Libraries Protecting Privacy on Social Media: Sharing without "Oversharing"

Kelley Cotter, Maureen Diana Sasso

Abstract


Libraries have increasingly adopted social media as an integral means of connecting with their users. However, social media presents many potential concerns regarding library patron privacy. This article presents the findings from a study of how librarians and library staff perceive and handle issues of patron privacy related to social media marketing in libraries. The study reports the results from a mixed-methods online survey, which used a nonprobability self-selection sampling method to collect responses from individuals employed by libraries, without restrictions on position or library type. Nearly three-quarters of respondents reported working in libraries that have either an official or unofficial social media policy. Approximately 53% of those policies mention patron privacy. The findings suggest that many respondents’ views and practices are influenced by the perception of the library’s physical space and social media presence as public places. The findings also suggest a lack of consensus regarding the extent of the library’s obligation to protect patron privacy on library social media sites and what would constitute a violation of privacy.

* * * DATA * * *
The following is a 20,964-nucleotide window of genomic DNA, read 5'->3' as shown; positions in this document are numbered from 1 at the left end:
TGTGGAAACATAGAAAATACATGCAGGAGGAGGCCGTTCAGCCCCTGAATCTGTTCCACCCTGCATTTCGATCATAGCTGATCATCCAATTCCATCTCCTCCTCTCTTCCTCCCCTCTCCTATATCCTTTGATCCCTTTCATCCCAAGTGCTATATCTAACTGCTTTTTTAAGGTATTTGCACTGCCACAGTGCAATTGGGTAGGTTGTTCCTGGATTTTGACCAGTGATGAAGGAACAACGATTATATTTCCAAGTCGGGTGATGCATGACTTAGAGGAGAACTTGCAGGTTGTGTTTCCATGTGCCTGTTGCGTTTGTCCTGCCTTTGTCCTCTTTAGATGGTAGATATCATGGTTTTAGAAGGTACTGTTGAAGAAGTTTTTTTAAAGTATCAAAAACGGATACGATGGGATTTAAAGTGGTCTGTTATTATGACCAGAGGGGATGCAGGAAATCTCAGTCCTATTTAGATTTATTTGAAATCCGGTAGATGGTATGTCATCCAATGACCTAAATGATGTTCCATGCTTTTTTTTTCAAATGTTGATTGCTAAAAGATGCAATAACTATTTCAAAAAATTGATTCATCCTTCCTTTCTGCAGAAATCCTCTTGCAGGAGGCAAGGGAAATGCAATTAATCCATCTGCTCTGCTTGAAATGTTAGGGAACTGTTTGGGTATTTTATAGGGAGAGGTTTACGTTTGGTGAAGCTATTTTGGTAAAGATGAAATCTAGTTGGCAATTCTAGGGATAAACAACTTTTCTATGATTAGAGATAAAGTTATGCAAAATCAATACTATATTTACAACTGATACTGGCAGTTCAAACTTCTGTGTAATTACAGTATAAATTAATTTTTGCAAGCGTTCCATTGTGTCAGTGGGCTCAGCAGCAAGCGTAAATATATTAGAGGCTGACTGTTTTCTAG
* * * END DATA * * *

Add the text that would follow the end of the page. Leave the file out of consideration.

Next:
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DOI: http://dx.doi.org/10.5195/palrap.2016.130

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